“Not only so, but we glory in tribulations also: knowing that tribulation worketh patience; and patience experience; and experience, hope: And hope maketh not ashamed; because the love of God is shed abroad in our hearts by the Holy Ghost which is given unto us.” 

Romans 5:3-5


There are some painful and difficult things in our lives, which if we only got down to business and pray about them, would go away.


The widow pestered the unjust judge and kept at him until he took care of her need.


Jacob wrestled with the Angel of the Lord over the problem he had with his brother Esau. And Jacob refused to let go of the angel until he got his answer.


And then there are obstacles that clutter our path, and sap our strength, and slow us down, and confuse our minds, which really have no right to be there, and we have no business to let them be there.


You’re moaning and groaning in your heart because of your husband’s thoughtlessness.


But when’s the last time you really got down on your knees and really prayed for that man?


And maybe you do have some reason to lament your wife’s attitude. How much have you really put into your prayers for this woman?


You’re worried about your child...


You’re troubled about that disintegrating friendship...


You’re frustrated by the emptiness inside your soul...


Some of these prayers that you pray about these matters can hardly be called prayers: They are an insult to God.


Then, one day, perhaps after months or even years of misery you finally pull yourself together and really pray.  And to your amazement the earth begins to quake, wind blows, and  things begin to happen.


And you say to yourself, “Why didn’t I start sooner?”


“Why don’t I always draw near to God and pray as He tells me to?”


“Why does it always take some kind of catastrophe for me to draw near to my Lord as I should be all the time?”


And yet, there are other things in our lives that all the prayer in the world won’t move.


There are obstacles in our path that are not meant to go away. And there are doors that are closed that are not meant to be opened, because the God who knows our need, who loves us with a love so deep that it will even inflict pain where it’s necessary, put those obstacles there, shut those doors, for a very good reason.


Paul had this thorn in the flesh, and he prayed about it:


“Three times he sought the Lord that it would leave him” ... but that thorn did not go.


“My grace is sufficient for you [Paul}: My strength is made perfect in weakness.”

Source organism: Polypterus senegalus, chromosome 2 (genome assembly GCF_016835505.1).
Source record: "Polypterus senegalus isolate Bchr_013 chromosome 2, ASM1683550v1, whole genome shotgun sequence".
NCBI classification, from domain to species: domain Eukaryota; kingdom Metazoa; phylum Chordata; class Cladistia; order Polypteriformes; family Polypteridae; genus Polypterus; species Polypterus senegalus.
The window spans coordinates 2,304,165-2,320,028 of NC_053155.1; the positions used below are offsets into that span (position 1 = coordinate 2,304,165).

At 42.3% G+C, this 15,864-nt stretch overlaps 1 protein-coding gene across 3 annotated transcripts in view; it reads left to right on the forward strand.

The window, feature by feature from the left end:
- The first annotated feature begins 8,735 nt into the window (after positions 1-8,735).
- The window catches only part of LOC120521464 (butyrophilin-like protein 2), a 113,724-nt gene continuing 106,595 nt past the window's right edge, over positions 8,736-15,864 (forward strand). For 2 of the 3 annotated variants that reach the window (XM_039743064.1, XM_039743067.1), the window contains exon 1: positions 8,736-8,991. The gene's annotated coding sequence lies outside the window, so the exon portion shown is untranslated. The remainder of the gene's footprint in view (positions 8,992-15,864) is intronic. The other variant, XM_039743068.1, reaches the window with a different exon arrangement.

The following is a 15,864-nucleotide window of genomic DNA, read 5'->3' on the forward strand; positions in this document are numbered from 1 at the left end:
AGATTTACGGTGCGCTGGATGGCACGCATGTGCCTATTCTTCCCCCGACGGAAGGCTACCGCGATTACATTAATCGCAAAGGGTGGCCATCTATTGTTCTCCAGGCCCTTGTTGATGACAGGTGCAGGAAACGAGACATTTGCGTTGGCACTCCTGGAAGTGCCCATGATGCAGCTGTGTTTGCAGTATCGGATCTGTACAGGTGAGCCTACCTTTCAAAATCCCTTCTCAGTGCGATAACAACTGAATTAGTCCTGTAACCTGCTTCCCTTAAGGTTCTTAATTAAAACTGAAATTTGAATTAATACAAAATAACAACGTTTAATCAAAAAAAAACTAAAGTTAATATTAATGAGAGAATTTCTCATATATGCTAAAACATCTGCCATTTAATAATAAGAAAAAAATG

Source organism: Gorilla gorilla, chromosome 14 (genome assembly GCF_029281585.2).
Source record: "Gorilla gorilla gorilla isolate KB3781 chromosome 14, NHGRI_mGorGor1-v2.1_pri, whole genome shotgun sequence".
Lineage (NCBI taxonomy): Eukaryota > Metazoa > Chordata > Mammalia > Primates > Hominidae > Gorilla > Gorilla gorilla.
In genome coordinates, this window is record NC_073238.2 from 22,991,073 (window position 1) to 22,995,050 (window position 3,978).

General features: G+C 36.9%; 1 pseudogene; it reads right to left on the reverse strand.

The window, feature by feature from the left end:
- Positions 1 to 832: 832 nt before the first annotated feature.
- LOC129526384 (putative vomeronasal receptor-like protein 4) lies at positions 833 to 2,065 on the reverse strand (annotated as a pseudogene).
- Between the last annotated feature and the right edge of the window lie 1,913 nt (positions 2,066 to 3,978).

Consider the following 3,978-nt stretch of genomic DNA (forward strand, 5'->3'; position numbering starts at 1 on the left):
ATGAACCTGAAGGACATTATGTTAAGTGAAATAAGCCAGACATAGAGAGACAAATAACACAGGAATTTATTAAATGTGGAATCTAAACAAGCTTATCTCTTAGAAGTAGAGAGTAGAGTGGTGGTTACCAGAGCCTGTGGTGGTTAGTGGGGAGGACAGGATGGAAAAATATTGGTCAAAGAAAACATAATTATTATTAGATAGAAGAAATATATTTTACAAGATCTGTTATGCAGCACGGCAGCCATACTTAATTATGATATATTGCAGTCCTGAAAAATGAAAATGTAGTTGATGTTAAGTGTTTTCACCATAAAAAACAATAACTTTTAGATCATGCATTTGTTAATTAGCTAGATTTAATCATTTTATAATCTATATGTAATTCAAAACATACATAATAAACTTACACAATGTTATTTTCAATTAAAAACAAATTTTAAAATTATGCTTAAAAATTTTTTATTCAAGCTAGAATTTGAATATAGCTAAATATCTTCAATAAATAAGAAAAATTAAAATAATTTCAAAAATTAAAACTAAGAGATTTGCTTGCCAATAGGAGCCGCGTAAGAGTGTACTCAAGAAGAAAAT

After Paul gets that answer, he no longer bothers God about that thing that keeps him weak, that inflicts pain and trouble on his life. Instead, he glories in this very thing that makes him weak because he sees that this painful thing is the fountainhead of the life of Christ in him.


“Most gladly therefore will I rather glory in my weakness, that the power of Christ may rest upon me.”


And our Lord Himself, as he approached the goal of his life on this earth, seeing the cross looming up in front of him, in all of its agony and God-forsakenness, prays:


“Father, if there’s some way for this cup to be taken from me, nevertheless, not my will, but Thine be done.”


The cup does not pass. He has to drink it.


When Jesus gets up from those three agonizing prayers, he knows what he has to do, and he does it with joy!


He walks into the agony without wincing.


There is not a book of the New Testament, or the Old Testament that doesn’t tell us about these tribulations – these flames that inflict pain and sear us, which if we want to turn away from God, might be avoided, but if we really want to follow Jesus, can’t even be prayed away. They are necessary.


They are the very thing that enables the love of God, shed abroad in our hearts, to flow out of us and do us some good to those around us.


These days, not too much is said about tribulation.


Tribulation, in the minds of many believers, is something “the world” will have to endure.


“I really feel sorry for them; they’re going to have to go through the Great Tribulation.   No problem for us; we’re going to be raptured!”


And some folks who believe they might actually taste the Great Tribulation or are busy making their plans.


“What are we going to do when they start putting us in prison?”


“How are we going to go underground?”


“Do you have water stored in your basement?” 


“Do you have crackers stored, just in case?”


How few preachers and teachers are telling us as our Lord tells us, and His Spirit tells us on every page of Scripture that it is “through much tribulation we must enter the kingdom of God”?


Tribulation  is not confined to the future— but it’s right now.


We are talking about pain ... a difficulty ... that makes you weak, something that is causing you problems.


And this tribulation is presented to you by God as a thing of joy!  Because, right in the middle of it, you will find the Lord walking at your side.


“In the world,” says Jesus, “you will have tribulation, but be of good cheer for I have overcome the world.”


“Count it all joy, my brethren, when you meet various trials for you know that the testing of your faith produces endurance...”


“But if ye suffer for righteousness sake, happy are ye.”